World renowned Marine Scientist says more marine reserves are needed if fish stocks in Hong Kong are to recover



Posted 21 September 2007
21 Sep 2007
© WWF HK
Pioneering marine scientist Dr Bill Ballantine says that Hong Kong should create a system of marine reserves. This is necessary for the conservation of Hong Kong’s wealth of marine life and for the benefit of the future generations.

Dr Bill Ballantine was speaking at a corporate membership award presentation ceremony organized by WWF to thank corporate sponsors for supporting its environmental initiatives.

Mr Edward Yau, the newly appointed Secretary for the Environment also attended the event.

Dr Ballantine, shared his experience in setting up New Zealand’s first marine reserve at Leigh. Prior to its establishment there were few visitors but after the successful return of marine life thanks to the fishing ban, it has become a major attraction (300,000 people per annum). This led to economic benefits for the local community (estimated by local government at NZ$12 million per year).

"Given this, there is now an acceptance that the setting up of no-take marine reserve is the best way forward for both the marine environment and the people who live in the area surrounding it," said Dr Ballantine.

WWF launched the "SOS – Save Our Seas campaign," in Hong Kong in 2005 aimed at reviving Hong Kong’s fish stocks by establishing no-take zones and banning fishing in marine reserve. It has initially called for 10% of Hong Kong waters to be declared fishing free.

Dr Ballantine commented, "We need 10% of all marine habitats in fully-protected marine reserves for education and recreation. For effective conservation of marine life, we need at least 20%. For maximum benefits to fisheries, this should be at least 30%. In areas of very intensive use, such as Hong Kong, I would recommend 50%."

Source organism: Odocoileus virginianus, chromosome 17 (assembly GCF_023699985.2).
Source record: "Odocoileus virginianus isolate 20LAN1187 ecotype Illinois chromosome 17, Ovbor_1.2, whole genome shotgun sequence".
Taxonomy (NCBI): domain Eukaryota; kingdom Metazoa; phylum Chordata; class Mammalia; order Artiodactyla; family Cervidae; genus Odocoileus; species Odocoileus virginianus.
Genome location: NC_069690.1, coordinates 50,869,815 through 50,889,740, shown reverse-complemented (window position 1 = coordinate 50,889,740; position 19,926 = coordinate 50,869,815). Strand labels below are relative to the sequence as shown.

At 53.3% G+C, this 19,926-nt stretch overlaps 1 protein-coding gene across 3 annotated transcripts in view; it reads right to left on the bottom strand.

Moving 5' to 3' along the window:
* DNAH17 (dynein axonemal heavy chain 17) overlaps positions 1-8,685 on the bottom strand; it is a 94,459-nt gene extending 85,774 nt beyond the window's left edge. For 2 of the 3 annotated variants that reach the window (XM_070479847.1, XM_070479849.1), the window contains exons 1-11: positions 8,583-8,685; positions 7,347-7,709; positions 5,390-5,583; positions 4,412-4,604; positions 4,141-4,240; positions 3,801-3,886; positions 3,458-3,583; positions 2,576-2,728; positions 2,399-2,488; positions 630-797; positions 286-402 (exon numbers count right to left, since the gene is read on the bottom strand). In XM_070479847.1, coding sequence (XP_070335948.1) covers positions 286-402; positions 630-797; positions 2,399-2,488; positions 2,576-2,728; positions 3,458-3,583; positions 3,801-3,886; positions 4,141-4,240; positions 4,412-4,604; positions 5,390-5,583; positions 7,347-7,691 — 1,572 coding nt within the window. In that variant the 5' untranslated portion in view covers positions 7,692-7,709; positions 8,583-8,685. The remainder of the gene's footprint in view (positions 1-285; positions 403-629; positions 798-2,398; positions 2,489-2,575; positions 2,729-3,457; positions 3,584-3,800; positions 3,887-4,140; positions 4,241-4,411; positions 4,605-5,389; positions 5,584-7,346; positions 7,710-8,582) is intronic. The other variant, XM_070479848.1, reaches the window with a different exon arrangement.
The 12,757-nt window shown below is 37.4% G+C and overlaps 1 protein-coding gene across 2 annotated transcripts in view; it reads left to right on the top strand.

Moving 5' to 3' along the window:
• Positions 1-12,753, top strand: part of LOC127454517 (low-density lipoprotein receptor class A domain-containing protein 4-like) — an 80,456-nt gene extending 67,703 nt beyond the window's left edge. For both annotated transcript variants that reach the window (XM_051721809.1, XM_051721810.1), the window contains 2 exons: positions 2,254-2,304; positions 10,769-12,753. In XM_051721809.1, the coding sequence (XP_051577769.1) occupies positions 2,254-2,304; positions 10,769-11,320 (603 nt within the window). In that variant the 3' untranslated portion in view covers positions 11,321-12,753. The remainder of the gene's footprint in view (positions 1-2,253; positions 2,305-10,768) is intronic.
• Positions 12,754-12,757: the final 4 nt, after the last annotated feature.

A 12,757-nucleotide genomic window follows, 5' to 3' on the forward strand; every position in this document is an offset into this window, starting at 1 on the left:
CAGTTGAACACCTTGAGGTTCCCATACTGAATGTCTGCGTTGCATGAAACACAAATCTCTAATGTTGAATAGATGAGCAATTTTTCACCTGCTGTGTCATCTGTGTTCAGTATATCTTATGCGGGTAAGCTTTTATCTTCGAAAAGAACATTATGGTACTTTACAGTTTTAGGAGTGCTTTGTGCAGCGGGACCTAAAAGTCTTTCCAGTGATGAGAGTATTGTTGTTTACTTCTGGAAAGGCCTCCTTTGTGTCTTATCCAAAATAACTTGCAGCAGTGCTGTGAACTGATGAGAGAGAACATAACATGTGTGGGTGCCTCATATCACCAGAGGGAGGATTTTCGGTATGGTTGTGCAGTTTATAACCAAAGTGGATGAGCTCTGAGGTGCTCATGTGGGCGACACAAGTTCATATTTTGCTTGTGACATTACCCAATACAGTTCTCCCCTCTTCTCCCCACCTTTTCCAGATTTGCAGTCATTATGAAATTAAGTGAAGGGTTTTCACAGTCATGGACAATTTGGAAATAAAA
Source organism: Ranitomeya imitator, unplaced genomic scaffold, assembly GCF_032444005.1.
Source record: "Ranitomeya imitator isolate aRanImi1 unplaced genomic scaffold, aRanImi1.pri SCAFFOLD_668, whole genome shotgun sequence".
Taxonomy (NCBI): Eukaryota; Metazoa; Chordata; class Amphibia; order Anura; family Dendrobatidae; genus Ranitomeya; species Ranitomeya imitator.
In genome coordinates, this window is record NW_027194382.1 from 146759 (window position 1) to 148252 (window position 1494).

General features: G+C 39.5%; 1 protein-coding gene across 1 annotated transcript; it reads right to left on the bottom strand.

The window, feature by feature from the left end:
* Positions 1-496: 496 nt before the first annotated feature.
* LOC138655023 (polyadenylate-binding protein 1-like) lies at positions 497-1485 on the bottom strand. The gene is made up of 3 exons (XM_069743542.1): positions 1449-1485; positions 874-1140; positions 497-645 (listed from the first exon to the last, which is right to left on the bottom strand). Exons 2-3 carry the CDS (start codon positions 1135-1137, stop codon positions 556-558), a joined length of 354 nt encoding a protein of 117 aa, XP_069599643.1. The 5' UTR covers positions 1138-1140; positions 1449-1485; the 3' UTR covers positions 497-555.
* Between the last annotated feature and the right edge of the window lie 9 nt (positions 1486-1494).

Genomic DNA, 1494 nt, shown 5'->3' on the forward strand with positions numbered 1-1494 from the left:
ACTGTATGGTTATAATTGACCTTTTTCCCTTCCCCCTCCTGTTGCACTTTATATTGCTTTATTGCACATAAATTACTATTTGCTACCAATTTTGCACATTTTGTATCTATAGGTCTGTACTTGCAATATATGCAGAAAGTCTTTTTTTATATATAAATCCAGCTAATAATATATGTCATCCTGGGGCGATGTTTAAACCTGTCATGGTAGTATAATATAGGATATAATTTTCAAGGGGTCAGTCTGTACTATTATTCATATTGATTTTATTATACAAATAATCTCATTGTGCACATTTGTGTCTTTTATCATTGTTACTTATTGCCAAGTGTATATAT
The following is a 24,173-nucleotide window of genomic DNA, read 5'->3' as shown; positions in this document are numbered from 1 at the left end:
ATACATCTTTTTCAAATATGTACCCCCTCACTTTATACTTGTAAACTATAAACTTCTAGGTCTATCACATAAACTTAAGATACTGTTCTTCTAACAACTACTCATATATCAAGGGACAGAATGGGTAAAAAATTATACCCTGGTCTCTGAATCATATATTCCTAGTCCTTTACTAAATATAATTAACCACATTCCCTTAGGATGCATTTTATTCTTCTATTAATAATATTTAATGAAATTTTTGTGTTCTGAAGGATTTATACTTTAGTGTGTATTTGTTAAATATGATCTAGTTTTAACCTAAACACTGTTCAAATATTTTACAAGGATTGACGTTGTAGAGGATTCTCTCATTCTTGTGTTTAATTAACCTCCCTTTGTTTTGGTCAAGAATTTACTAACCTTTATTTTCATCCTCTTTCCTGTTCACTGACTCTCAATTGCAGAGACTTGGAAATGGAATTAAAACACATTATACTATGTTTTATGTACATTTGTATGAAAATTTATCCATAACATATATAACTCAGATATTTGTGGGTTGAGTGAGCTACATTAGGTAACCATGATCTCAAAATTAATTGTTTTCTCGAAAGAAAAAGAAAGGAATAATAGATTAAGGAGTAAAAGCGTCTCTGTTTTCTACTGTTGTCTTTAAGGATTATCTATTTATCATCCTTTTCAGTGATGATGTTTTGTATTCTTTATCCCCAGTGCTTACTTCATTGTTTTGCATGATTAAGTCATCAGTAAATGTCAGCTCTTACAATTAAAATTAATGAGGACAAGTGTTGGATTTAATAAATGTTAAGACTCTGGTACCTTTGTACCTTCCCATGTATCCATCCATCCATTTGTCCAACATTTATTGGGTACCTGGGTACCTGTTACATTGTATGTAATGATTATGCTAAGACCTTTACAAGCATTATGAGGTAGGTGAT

"My experience of establishing a marine reserve is that the people who strongly reject the idea in the first instance become keen supporters as they see the full range of marine life, improvements in fish stocks, and an increase in recreational and educational opportunities," said Dr Ballantine.

Apart from receiving important messages from Dr Bill Ballantine on how to restore Hong Kong’s
fish stocks, WWF corporate members were also asked to make a commitment to reducing their company’s carbon footprint.

"WWF started a Climate Programme in Hong Kong last September in an effort to reduce the city’s carbon footprint, by engaging individuals and the corporate community. The response has been very encouraging; many companies who have been approached have indicated a desire to undertake programmes to reduce their footprints," remarked Mr Markus Shaw, Chairman, WWF Hong Kong.

The WWF Corporate Membership Programme was launched in 2000 to engage the business community and seek donations for the mounting of programmes to help conserve our natural environment.

Five categories of corporate membership have been offered to the business community, namely Double Diamond, Diamond, Gold, Pearl and Silver Memberships based on the level of donation. The programme now actively engages 97 members. Total funds raised this year amounted to HK$6 million.

"We appreciate the continuous support of the corporate community to WWF. This community plays a very important role in shaping our future world. Good and environmental friendly corporate practices will help make our world a better place in which to live. All sectors of society need to work together to enhance our quality of living," said Mr Eric Bohm, CEO, WWF Hong Kong.

"We are obliged to leave a living planet with fresh air and healthy waters for future generations and we all need to work together to achieve this objective," concluded Mr Bohm.


About WWF

Established in 1961, WWF's goal is to stop environmental degradation and to build a future where people live in harmony with nature. WWF was established in Hong Kong in 1981 and implements a wide range of focused conservation and environmental education programmes in Hong Kong and Mainland China.

 


21 Sep 2007
© WWF HK Enlarge
21 Sep 2007
© WWF HK Enlarge